Despite these positive developments, most West African countries are a long way from having the required capacities and institutional structures needed to implement their own trade rules. The agreed regulations are modeled on advanced international standards, yet most national regulatory systems for crop inputs are greatly overstretched if they exist at all. As a result, it will likely be many more years before true harmonized regional trade can begin.

A new World Bank Group Africa Trade Working Paper looks at these challenges and shows that simple solutions including unilateral and joint action by small groups of countries should not be ruled out as a way to fast-track progress and support long-term harmonization.

Avoiding the “Harm” in Harmonized Standards for Food Staples in Africa

John Keyser's picture

Preparing vegetables taken from garden, Mongu, Zambia. Source - Felix Clay/DuckrabbitAfrica’s imports of staple foods could more than triple in the next 15 years. Without an increase in crop yields and an improvement in the trade of surplus food from areas with good growing conditions to deficit zones, importing sufficient amounts of staple food could cost the continent upwards of US$150 billion per year by 2030.

Fortunately, it doesn’t have to be this way. As the World Bank showed in its 2012 report, Africa Can Help Feed Africa, the continent could easily deliver improved food security to its citizens through increased regional trade.

Often the nearest source of inputs or best outlet for farm products is a across a border, yet high costs and unpredictable rules make trade difficult and discourage investments by small farmers in raising productivity and large investments by private companies in input supply and food marketing.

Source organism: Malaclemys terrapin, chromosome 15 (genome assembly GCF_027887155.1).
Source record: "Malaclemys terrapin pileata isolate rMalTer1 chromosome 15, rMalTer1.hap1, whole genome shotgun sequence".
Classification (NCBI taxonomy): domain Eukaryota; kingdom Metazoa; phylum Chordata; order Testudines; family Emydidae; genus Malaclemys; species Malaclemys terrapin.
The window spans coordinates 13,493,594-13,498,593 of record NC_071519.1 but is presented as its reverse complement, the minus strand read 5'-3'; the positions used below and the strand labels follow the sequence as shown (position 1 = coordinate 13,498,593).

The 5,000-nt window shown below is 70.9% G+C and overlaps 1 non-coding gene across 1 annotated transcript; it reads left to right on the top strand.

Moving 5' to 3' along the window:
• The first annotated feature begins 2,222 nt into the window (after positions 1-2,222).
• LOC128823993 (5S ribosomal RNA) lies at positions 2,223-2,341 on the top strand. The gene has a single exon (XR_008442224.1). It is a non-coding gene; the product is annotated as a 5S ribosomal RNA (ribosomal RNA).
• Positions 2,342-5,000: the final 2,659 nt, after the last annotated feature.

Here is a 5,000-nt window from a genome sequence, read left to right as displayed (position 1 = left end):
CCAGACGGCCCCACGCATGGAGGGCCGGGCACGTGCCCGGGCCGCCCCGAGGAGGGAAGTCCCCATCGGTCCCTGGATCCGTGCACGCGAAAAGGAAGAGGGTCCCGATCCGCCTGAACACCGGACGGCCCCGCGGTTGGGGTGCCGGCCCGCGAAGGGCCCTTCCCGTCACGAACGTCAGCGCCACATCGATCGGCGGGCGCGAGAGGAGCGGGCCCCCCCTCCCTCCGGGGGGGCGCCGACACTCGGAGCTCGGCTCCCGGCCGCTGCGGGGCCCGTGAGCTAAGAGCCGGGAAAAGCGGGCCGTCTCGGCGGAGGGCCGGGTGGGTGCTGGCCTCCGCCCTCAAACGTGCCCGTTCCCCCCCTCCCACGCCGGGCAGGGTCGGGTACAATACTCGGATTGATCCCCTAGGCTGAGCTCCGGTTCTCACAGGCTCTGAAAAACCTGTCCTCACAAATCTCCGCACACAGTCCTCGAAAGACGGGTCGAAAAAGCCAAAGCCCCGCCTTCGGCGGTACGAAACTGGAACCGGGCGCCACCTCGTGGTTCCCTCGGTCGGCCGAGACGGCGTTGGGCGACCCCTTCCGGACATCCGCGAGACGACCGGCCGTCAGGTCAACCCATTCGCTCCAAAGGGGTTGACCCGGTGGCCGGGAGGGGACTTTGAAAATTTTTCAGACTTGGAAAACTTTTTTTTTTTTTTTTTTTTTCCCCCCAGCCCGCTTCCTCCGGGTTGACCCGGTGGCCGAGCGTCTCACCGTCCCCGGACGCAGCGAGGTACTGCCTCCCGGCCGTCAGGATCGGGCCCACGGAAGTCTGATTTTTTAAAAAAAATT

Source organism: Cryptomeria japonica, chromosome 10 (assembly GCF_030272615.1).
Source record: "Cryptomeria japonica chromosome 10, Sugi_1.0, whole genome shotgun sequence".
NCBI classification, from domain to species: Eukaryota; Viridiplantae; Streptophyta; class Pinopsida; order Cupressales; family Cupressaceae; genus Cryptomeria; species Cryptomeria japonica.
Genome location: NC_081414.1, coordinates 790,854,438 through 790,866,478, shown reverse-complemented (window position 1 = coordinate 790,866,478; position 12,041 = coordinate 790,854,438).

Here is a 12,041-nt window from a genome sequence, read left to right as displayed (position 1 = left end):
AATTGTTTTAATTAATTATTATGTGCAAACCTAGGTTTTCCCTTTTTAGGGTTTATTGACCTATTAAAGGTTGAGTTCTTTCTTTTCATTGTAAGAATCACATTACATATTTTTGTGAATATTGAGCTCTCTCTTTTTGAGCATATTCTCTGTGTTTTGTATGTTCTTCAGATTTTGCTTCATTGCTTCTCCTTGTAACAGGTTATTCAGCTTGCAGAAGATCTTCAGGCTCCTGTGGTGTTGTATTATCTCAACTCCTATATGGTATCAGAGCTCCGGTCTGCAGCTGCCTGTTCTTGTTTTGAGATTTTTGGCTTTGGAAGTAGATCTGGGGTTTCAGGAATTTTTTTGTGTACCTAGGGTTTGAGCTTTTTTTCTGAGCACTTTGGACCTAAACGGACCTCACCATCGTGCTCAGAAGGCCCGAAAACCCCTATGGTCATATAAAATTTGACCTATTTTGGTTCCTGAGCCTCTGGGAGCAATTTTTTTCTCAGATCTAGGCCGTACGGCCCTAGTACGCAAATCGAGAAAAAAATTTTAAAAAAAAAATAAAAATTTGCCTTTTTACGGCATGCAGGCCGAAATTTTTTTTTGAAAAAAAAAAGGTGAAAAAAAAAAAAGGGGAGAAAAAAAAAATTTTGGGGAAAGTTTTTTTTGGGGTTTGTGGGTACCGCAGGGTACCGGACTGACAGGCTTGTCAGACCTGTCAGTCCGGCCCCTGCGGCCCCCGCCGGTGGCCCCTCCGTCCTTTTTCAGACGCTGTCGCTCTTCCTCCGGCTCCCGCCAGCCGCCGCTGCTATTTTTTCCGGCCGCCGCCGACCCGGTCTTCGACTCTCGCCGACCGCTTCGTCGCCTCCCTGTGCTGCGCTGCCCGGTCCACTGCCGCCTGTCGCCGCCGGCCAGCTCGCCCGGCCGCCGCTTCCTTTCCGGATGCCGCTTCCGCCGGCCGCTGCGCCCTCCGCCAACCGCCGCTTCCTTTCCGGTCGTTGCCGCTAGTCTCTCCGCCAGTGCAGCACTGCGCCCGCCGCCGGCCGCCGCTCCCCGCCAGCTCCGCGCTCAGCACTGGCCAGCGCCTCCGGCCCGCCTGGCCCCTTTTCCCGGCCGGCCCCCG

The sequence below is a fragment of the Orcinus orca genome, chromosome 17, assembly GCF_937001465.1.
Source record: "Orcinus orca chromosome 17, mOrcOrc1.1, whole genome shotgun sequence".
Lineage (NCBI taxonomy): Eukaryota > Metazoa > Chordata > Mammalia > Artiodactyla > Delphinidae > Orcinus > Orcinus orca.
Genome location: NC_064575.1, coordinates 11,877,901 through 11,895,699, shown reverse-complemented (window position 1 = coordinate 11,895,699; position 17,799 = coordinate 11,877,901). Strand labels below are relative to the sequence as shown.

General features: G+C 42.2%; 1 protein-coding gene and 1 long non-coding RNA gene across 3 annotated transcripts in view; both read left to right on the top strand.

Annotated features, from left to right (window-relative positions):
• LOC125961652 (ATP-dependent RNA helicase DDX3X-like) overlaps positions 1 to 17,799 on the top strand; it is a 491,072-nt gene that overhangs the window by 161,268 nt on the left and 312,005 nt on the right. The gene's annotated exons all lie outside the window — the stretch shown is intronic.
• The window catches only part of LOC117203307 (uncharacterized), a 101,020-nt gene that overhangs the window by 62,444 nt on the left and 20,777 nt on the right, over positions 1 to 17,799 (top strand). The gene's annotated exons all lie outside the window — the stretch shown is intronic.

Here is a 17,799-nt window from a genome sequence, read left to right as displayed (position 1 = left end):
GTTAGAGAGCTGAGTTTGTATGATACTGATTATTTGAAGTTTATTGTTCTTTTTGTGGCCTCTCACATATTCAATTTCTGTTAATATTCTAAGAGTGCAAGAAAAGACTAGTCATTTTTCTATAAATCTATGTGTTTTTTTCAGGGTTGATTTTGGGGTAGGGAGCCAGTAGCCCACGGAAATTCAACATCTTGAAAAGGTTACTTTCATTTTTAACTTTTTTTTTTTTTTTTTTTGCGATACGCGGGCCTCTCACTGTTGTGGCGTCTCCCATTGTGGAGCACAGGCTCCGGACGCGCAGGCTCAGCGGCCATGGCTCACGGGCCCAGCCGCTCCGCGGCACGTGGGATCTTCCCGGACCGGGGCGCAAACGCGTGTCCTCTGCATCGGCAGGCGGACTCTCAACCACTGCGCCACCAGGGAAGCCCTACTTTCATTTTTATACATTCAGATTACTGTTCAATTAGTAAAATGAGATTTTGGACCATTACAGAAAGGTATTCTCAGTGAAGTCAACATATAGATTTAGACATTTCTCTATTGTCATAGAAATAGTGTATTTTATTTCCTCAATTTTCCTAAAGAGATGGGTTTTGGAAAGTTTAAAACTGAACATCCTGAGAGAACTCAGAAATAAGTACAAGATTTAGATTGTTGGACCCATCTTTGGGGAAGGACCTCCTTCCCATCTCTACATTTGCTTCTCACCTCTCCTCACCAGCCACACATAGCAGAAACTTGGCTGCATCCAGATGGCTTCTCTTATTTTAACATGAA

Facilitating regional trade is therefore more important than ever for reducing poverty and meeting Africa’s growing demand for staple foods.

Travelling great distances to improve lives of rural Solomon Islands communities

Alison Ofotalau's picture
Map courtesy of Wikipedia through a Creative Commons Attribution-Share Alike 3.0 Unported license.

Taking development to the outlying provinces of Solomon Islands is not an easy ride. I found this out when going on a site visit to the Rural Development Program (RDP) at the country’s far western province of Choiseul.

At the Northwest region of Choiseul province where the island faces open waters that span to the Micronesian archipelago of the Pacific lies a village called Polo. The Polo community has a primary school that was established in 1957 when Solomon Islands was still a British Protectorate, prior to independence in 1978. Since its inception, the Polo school never had a permanent classroom building until two years ago when through the RDP participatory process, the community identified the school as their main need.

Ethiopian woman farmer's message: 'Be on our side'

Tom Grubisich's picture

The future of Ethiopia’s drought-threatened agriculture is in the hands of the country’s resourceful women farmers, Development Marketplace 2009 winner Ehsan Dulloo says.

Dulloo calls the women Ethiopian agriculture's “primary seed custodians.”  They’re the ones who “have to confront significant uncertainty in the climate every year and regularly face food shortages as crops fail,” he says.  That’s why Dulloo and the Institute of Bioversity Conservation in Addis Ababa – where he is a scientist – developed the winning project Seeds for Needs.  (Participating farmer Bertukan Kebede is shown with daughter in photo from project workshop.)

Seeds for Needs aims to benefit 200 woman farmers who are running out of options on their subsistence plots in the increasingly dry highlands of eastern Ethiopia.  Through Seeds for Needs, the woman farmers will get access to new strains of seeds -- produced at gene banks -- that may prove more hardy than the traditional varieties of seeds the farmers have been using to overcome droughts that are more frequent and intense because of climate change.